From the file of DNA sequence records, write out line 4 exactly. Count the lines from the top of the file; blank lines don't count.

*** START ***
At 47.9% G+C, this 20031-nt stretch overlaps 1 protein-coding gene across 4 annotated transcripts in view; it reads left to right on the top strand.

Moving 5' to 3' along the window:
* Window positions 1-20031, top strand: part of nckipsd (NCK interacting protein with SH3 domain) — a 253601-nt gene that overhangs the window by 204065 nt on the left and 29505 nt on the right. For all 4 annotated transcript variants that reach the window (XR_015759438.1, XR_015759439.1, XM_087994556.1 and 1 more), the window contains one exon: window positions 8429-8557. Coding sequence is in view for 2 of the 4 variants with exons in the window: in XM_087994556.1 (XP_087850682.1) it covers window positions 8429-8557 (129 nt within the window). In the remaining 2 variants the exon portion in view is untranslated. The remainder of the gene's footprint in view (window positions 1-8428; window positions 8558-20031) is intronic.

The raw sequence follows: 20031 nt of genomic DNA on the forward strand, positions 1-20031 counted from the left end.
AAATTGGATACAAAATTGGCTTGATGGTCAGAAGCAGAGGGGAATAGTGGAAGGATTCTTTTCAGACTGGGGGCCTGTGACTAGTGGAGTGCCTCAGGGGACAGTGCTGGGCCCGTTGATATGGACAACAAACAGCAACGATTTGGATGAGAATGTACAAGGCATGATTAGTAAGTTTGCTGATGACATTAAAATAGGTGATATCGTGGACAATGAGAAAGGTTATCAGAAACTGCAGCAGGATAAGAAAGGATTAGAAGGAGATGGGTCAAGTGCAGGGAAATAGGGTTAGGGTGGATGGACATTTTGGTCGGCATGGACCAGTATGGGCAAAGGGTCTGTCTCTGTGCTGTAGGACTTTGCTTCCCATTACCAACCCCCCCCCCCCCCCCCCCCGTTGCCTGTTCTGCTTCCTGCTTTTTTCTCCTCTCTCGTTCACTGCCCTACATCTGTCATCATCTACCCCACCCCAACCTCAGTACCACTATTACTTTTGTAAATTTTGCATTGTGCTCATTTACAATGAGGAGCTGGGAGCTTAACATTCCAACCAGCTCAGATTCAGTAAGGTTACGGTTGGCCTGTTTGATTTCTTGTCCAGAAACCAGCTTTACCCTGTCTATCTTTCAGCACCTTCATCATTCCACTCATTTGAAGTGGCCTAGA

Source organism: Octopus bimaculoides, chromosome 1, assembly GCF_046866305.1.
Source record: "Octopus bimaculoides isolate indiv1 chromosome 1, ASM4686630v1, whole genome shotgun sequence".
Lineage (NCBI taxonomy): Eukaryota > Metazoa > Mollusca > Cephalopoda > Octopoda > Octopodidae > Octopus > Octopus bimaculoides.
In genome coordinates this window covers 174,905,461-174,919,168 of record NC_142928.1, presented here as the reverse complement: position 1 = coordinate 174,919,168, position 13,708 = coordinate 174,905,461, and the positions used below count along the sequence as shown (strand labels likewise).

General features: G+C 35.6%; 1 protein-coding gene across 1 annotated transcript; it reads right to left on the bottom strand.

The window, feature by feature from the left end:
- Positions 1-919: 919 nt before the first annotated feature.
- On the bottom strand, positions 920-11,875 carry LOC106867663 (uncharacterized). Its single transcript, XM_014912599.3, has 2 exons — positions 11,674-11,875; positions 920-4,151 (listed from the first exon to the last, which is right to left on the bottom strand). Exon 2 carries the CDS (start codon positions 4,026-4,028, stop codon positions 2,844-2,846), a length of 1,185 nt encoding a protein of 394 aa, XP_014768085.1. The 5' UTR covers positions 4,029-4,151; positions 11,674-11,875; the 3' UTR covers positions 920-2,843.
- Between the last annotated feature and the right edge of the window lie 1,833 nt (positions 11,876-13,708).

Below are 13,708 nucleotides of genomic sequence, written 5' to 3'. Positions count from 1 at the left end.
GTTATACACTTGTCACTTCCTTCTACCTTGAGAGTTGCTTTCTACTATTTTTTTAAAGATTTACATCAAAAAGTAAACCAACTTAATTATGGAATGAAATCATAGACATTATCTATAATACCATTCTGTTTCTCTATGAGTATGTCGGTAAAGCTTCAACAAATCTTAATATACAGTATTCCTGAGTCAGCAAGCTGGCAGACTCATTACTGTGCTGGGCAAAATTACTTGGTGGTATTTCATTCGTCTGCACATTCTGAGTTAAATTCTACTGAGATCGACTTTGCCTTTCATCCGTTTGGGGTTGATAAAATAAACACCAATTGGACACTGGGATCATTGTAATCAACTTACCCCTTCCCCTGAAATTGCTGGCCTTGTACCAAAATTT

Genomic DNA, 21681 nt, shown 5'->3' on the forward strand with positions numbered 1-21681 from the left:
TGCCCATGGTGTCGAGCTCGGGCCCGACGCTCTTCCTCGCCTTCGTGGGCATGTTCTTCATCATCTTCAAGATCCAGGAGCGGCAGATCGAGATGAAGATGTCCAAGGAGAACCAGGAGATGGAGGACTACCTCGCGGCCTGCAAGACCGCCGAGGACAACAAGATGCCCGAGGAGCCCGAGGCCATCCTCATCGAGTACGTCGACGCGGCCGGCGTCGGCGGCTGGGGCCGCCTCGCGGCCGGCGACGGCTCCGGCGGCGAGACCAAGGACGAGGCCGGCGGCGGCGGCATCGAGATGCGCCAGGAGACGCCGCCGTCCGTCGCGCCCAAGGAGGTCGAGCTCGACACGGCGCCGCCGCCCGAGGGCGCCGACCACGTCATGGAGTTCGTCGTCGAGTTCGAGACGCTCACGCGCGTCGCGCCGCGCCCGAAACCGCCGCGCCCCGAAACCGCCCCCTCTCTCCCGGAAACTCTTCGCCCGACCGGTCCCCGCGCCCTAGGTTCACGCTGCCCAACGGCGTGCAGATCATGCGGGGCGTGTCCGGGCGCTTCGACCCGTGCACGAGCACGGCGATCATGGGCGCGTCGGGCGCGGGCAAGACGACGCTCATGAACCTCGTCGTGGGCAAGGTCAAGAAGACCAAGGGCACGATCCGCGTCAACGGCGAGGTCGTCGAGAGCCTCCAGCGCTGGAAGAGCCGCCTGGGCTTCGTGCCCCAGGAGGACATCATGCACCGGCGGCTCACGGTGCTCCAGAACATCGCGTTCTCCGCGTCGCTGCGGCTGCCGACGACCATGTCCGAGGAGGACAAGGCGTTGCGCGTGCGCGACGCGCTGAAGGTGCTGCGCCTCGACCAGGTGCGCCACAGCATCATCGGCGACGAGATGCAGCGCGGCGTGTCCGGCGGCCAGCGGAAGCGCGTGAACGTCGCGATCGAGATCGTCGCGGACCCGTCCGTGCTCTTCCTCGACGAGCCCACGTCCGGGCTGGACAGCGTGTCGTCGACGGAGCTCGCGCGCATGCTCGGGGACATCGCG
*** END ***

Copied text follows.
The raw sequence follows: 20031 nt of genomic DNA on the forward strand, positions 1-20031 counted from the left end.